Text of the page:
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(English)Manuscript (preprint) (Other academic)
Abstract [en]

The long co-existence of bacteria and protozoa in natural ecosystems has led to the evolution of different bacterial predation-resistance mechanisms1, which in turn may have triggered development of mammal pathogens2, such as the tularemia bacterium Francisella tularensis3. We studied links between environmental persistence and pathogenicity of Francisella tularensis subsp. holarctica (F. t. holarctica), by comparing its growth in association with an aquatic amoeba and a murine macrophage. A virulent wild-type strain and four isogenic mutations with different functional protein deletions were compared; DsbA4, 5 a membrane lipoprotein with disulfide oxidoreductase activity important for proper folding in Francisella tularensis; Hfq6 a pleiotropic regulatory RNA binding protein; PilA7, 8 a type IV pilus subunit and PglA9 a protein involved in O-linked protein glycosylation. DsbA was found to be essential for bacterial growth in association with both amoeba and macrophage, while PglA did not affect bacterial persistence in any of the hosts. Absence of PilA and Hfq had marked negative effect on the bacterial cell counts in amoeba, while growth was only slightly impaired in the macrophage. Functional similarities for bacterial persistence in both hosts highlight eco-evolutionary links between persistence of intracellular pathogenic bacteria in aquatic systems and mammal hosts.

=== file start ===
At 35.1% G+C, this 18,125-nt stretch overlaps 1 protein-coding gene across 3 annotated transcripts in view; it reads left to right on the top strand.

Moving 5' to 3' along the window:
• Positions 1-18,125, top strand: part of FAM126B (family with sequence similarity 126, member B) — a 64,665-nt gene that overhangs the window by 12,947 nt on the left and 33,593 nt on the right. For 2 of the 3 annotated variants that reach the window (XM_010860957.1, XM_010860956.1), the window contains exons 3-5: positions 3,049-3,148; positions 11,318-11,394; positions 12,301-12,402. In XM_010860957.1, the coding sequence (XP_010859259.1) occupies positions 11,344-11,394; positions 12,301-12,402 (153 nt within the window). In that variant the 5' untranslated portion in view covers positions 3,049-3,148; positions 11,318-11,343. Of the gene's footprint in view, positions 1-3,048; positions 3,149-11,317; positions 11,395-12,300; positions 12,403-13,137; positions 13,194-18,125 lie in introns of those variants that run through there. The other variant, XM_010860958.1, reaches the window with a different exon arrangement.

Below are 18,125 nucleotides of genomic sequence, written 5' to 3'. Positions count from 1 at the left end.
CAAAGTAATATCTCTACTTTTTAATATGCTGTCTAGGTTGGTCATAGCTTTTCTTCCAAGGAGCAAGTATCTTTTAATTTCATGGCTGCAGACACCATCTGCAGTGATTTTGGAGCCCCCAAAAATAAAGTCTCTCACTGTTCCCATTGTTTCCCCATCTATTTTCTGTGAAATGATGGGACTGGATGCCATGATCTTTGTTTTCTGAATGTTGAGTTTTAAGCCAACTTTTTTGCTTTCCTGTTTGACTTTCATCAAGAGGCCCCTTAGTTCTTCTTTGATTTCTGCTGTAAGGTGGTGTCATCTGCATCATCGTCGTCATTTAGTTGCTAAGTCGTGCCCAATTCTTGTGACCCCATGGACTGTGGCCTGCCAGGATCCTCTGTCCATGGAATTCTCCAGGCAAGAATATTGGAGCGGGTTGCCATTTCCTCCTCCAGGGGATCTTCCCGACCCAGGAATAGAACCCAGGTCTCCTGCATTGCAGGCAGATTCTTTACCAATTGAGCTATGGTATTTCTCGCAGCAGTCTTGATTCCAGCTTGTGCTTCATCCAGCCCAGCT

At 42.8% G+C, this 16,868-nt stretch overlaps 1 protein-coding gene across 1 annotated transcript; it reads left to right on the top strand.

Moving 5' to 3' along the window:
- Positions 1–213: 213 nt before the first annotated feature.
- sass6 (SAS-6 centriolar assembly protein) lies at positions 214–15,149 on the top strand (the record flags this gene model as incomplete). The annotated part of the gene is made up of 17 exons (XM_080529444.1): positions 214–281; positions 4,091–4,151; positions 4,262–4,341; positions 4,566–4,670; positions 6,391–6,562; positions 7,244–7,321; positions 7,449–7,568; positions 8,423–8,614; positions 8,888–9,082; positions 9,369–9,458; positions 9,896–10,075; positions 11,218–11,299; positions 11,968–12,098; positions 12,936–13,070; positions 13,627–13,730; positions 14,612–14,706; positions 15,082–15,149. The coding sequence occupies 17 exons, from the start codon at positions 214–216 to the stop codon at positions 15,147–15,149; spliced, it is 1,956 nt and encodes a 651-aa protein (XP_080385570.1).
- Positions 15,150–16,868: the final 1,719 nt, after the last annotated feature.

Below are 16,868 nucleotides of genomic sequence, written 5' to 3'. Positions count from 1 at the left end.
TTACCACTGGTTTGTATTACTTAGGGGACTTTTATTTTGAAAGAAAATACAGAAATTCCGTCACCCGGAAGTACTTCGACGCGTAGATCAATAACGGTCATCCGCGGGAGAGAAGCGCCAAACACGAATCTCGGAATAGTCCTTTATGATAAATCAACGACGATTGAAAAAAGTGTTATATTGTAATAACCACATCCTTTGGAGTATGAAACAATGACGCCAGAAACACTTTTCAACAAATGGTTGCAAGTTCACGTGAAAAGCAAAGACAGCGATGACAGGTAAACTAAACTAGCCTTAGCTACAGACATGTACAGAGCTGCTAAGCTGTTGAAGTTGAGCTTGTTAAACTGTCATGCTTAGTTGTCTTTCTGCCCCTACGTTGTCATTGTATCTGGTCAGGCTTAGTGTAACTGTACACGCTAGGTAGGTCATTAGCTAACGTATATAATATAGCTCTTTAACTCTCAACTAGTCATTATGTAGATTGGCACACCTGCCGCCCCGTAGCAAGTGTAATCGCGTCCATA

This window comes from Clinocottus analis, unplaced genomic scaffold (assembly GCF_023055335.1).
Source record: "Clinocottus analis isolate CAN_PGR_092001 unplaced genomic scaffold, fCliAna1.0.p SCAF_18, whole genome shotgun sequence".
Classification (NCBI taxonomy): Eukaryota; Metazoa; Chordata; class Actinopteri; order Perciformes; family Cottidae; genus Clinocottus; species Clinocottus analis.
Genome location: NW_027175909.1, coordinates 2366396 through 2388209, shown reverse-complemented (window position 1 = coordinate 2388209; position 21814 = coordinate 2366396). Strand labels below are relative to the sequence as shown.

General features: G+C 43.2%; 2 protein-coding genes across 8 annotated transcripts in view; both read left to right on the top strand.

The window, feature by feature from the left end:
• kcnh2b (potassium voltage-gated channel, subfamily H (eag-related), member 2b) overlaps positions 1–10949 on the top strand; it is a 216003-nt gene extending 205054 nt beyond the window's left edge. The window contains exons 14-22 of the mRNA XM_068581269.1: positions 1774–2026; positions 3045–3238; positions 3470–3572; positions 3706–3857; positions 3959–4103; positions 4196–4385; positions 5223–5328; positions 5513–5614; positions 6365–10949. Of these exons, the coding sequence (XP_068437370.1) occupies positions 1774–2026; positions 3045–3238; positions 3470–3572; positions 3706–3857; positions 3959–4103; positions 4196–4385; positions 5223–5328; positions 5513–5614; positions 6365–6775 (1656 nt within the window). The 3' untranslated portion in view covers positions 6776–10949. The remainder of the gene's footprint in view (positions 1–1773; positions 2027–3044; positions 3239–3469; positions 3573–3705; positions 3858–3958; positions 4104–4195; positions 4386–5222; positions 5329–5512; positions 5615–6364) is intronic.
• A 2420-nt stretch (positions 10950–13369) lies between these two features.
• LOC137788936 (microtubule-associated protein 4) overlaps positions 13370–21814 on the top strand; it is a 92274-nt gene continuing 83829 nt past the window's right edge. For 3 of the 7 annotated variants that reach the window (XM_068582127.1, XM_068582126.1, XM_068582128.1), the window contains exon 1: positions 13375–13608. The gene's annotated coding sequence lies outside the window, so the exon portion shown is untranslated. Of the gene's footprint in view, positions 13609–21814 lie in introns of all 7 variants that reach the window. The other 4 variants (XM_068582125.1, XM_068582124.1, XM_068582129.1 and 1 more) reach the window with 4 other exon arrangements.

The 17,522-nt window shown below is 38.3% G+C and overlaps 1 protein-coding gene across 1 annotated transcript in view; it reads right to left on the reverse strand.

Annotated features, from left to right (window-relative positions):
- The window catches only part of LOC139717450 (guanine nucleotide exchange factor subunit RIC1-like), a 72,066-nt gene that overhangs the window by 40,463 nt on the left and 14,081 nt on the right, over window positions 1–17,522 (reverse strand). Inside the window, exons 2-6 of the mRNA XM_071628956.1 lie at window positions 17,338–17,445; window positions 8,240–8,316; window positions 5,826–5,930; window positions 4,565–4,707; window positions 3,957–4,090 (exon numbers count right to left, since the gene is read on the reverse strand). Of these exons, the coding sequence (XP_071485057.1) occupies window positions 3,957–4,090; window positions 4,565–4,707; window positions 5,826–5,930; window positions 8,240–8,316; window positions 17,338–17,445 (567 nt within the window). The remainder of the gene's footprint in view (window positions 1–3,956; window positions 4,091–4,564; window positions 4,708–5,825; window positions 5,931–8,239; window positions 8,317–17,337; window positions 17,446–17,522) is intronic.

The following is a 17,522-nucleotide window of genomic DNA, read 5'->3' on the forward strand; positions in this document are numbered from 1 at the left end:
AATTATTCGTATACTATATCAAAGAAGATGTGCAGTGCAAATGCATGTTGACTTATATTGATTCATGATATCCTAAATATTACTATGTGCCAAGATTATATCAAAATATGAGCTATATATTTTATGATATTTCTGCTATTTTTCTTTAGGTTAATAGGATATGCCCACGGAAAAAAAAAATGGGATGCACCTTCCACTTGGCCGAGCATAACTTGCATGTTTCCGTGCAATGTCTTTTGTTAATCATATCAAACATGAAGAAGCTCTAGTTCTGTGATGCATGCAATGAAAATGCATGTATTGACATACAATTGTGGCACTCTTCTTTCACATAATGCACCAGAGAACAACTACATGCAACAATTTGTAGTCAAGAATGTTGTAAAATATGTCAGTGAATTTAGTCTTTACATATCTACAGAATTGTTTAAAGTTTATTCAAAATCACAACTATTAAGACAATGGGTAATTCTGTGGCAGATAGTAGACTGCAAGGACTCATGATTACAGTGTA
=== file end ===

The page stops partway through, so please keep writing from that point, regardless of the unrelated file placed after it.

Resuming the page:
National Category
Ecology
Identifiers
urn:nbn:se:umu:diva-133337 (URN)
Funder
Ecosystem dynamics in the Baltic Sea in a changing climate perspective - ECOCHANGESwedish Research Council for Environment, Agricultural Sciences and Spatial Planning, 217-2008-1443Swedish Research Council, 60276201
Note

Medfinansiär var även: Swedish Ministry of Defence [A404215]

Available from: 2017-04-05 Created: 2017-04-05 Last updated: 2017-04-06